Quickly sprinting back to the other side of the machine shed, he silently jumped up on the outside pallet rack that held myriad tires, scrap parts and used 55 gallon drums. He crouched for several minutes to give the dog time to settle in with the bone, then stretched himself down and quickly walked toward the east wing of the manor house. Only three windows were lit – a second floor pair covered by sheer curtains and a first floor frosted window that glowed somewhat blue. The former he knew belonged to the master bedroom, the latter the small security room. Beach had determined that the lone guard, a 56-year old retired security van driver, spent most of his time on duty browsing the internet. An alarm system, but no cameras, was his only monitor of outside conditions.
Undoubtedly the guard had by now noticed that the electric fence wasn’t functional, but Scott guessed he was too comfortable inside on a night like this to bother coming outside to check on it. He’d probably connected the charging system failure with the fortuitous lightning strike, an assumption he’d come to regret by morning. The owners of the house probably had complete faith in their security arrangements, an assumption they’d come to regret by morning too. The dog had probably assumed that meaty bones just naturally dropped out of the sky, an assumption that would never be corrected. Scott, Beach, Woodsey and the new kid Spatz had diligently thought through all these assumptions, and would be counting their cash in another state by the morning.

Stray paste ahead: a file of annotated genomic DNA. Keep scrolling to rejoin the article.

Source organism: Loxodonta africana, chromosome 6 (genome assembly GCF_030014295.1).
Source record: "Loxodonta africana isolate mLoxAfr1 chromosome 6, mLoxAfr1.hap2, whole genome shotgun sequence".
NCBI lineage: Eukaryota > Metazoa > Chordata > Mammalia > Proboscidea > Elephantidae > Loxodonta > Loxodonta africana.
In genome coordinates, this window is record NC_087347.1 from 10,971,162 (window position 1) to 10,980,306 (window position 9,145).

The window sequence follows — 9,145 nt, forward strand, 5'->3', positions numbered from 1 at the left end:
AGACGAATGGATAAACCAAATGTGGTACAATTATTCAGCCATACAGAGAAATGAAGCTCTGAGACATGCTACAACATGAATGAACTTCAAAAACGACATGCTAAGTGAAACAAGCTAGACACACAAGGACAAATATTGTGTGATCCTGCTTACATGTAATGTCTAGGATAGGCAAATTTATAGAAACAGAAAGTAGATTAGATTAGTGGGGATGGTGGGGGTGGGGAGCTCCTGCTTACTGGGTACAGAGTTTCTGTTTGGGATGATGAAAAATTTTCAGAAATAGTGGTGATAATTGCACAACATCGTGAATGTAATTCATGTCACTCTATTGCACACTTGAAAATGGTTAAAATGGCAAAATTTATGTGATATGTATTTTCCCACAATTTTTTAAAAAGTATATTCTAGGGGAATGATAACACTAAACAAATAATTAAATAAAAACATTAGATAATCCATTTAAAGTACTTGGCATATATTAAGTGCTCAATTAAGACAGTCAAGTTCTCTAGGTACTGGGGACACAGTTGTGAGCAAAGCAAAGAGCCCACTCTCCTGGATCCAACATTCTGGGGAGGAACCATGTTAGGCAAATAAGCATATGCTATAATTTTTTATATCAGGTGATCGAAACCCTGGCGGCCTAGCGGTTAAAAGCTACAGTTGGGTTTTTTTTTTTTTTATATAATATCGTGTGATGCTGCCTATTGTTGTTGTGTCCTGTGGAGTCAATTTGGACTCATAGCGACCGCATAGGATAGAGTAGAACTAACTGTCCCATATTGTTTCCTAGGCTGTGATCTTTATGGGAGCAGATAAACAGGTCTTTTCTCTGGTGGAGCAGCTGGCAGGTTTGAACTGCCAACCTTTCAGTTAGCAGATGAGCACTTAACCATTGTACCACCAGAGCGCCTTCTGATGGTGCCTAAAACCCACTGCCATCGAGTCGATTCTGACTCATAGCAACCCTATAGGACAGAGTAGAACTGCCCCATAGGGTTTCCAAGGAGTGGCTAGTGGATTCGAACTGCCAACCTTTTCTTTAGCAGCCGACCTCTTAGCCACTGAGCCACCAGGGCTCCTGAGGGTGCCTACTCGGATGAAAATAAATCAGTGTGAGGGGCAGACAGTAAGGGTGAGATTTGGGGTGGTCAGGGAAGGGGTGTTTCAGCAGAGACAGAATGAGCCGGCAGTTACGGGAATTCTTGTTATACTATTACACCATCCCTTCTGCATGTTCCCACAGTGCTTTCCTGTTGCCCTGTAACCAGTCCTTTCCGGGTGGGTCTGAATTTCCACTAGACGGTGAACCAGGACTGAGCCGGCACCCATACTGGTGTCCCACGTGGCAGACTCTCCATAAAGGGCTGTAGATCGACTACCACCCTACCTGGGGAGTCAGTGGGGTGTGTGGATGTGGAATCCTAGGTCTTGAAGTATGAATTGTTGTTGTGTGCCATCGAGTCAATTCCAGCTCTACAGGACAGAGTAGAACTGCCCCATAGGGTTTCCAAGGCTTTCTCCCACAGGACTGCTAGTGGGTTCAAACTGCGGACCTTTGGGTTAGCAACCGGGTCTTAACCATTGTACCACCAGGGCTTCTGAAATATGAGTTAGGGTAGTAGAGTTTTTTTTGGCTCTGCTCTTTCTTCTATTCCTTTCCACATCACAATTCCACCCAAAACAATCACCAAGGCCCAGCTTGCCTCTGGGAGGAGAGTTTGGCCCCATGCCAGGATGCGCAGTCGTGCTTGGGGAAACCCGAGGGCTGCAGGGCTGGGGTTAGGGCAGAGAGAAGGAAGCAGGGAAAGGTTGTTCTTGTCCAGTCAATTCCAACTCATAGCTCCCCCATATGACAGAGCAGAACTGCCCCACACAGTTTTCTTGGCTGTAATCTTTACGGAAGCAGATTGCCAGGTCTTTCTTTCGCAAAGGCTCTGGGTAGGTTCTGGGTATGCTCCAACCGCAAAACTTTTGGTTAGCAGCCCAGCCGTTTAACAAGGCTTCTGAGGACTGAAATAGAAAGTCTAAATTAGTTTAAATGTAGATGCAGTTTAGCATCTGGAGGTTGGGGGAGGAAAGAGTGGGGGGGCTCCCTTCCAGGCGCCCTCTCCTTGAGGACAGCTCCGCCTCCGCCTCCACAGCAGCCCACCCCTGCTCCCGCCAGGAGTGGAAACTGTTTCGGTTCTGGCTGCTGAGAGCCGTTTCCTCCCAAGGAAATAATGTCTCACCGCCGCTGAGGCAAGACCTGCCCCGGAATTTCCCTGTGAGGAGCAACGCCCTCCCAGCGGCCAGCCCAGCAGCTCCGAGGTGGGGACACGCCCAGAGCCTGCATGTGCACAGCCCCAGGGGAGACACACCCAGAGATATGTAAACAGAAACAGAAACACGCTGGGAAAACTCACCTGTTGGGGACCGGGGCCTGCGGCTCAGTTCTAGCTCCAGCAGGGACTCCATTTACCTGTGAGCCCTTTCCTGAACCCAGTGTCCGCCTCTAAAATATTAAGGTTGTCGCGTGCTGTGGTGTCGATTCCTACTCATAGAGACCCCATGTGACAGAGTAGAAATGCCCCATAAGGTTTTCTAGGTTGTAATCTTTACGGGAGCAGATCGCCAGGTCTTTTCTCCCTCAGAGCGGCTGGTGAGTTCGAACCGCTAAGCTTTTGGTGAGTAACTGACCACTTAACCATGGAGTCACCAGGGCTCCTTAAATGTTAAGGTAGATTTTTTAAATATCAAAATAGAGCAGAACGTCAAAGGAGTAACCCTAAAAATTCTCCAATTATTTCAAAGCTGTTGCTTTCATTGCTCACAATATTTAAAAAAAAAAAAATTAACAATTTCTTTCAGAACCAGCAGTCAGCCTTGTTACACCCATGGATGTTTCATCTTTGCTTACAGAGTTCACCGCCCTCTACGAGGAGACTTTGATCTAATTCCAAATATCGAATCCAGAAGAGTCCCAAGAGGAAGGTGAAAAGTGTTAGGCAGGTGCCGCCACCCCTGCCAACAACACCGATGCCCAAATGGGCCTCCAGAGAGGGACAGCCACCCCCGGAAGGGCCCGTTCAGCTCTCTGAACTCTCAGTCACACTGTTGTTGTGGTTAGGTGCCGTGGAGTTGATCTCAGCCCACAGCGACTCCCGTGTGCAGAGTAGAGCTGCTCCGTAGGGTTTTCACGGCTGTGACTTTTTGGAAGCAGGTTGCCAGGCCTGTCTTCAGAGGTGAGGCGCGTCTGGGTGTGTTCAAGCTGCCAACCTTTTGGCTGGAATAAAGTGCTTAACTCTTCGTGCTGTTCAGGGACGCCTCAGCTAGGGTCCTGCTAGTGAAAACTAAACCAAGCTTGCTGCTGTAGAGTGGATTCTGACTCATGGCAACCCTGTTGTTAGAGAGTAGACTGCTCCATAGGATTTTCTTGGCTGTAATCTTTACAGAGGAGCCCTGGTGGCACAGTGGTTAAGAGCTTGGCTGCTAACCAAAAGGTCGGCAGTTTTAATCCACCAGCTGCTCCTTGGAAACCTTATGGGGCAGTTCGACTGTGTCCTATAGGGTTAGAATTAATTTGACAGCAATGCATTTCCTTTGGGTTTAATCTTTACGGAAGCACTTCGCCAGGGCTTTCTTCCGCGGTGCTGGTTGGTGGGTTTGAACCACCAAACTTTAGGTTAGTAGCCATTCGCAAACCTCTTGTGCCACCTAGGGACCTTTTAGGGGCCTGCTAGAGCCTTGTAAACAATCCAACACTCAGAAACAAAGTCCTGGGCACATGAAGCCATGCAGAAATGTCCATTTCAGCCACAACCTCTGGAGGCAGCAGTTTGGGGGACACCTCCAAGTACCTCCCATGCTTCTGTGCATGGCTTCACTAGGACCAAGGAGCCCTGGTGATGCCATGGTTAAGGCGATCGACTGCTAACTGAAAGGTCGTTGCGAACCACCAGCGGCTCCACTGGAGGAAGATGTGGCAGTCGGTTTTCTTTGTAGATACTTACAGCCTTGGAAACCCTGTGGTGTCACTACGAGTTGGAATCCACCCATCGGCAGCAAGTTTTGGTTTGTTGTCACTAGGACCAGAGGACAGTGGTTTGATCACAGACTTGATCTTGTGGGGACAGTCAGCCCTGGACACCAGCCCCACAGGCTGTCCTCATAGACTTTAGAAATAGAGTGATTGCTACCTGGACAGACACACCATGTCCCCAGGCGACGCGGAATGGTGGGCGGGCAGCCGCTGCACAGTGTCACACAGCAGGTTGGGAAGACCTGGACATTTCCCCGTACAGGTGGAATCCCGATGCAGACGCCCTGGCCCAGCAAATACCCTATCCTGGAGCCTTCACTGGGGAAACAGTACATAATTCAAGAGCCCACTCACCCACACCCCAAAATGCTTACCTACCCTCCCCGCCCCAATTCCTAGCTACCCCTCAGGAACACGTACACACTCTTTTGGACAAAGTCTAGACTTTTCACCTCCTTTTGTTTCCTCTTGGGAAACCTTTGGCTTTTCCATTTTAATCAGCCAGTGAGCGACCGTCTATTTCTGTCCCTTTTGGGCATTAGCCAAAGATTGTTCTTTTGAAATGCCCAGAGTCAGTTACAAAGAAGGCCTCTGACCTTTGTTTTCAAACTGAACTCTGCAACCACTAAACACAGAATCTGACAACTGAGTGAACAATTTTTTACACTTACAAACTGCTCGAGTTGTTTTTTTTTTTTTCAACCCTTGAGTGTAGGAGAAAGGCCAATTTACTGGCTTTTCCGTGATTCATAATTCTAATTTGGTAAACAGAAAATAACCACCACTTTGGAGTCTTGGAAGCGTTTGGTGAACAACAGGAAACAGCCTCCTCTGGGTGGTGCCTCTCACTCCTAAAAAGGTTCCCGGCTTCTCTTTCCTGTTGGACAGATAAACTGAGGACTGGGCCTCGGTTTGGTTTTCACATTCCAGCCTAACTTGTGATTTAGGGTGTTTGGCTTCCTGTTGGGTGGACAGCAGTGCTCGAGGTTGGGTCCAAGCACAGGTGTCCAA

Smitty pulled the sedan away from the curb and slowly began his circuit around the city block. Despite his nervousness, he noticed his stomach grumbling, and regretted not taking the time for breakfast that morning. He was in such a hurry not to be late he had completely forgotten to eat.